✔️ Throttle: Some e-bikes come with a throttle that allows the motor to propel the bike without pedaling. Whether you need one or not is a matter of personal preference and the kind of bike you’re riding. Perry advises that consumers looking for a cargo type bike to carry kids or a lot of weight consider an e-bike with a throttle, which is “helpful just to get going.” A throttle is also useful for consumers who simply don’t want to pedal right off the bat after a hard stop, especially when the bike is heavy.

✔️ Gears: Some e-bikes come with seven gears, while others have three or just one. “If you’re an active rider, get some gears on your e-bike,” suggests Nolte. “A bike with no gears will either pedal too fast or too slow, not a comfortable pace.” It’s also important to try bikes on various terrains to ensure you have the right number of gears for you.

✔️ Tires: Thin tires are generally lighter and best for paved, smooth streets. “In places like New York with rougher terrain, you want wider tires and suspension. It will slow you down a little but will give you more traction and comfort,” says Nolte. You can also head into your local bike shop, which can help you select the right tires for your area and market, advises Perry. Those riding a lot might need to consider a puncture-resistant tire to avoid flats.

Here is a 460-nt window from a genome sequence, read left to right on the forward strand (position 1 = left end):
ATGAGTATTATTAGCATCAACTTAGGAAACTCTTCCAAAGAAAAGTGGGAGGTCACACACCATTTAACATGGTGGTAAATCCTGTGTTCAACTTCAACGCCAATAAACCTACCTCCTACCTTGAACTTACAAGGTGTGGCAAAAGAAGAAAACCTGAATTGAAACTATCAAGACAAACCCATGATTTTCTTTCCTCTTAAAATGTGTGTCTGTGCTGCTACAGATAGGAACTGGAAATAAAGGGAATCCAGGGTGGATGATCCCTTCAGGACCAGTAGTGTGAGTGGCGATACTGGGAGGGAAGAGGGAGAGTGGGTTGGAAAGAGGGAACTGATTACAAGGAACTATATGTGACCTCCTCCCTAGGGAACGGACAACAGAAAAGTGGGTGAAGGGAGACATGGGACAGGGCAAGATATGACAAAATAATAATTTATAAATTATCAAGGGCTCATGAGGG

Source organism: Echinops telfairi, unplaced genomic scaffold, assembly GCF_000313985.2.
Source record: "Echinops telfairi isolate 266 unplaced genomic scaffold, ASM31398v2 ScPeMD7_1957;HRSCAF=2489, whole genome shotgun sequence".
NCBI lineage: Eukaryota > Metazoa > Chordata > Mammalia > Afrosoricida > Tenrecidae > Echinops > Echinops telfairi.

✔️ Suspension fork: “Front suspension forks provides some shock dampening. When you hit something rough in the road, they [compress] upfront and almost bounce up. For most people, if you don’t intend on taking the bike onto off-road paths, gravel dirt roads or hiking trails, avoid a suspension fork. It will add weight to the bike,” says Perry. But if you think you’ll be encountering a few bumps or potholes when riding, a suspension fork can certainly provide some extra comfort.

✔️ Brakes: E-bikes are typically equipped with mechanical or hydraulic brakes, explains Perry. In general, mechanical brakes are cheaper and require lower maintenance but sacrifice performance. They require the strength of your hands to brake. Hydraulic brakes, on the other hand, feel nicer, are more responsive and easier on your hands but you can expect higher maintenance.

✔️ Extra features: Though the least important of all, you should still consider any extra features your e-bike comes with. Do you like the display? Is it large enough to read and are the buttons easy to adjust? Does the bike have room for a basket in the front or in the back or any extra storage for carrying a purse, backpack or groceries? Does a bell come included, as well as integrated lights? Does the bike have fenders to protect you when riding over puddles? Since no e-bike is identical, pay attention to which features are must-haves or nice extras to improve your riding experience.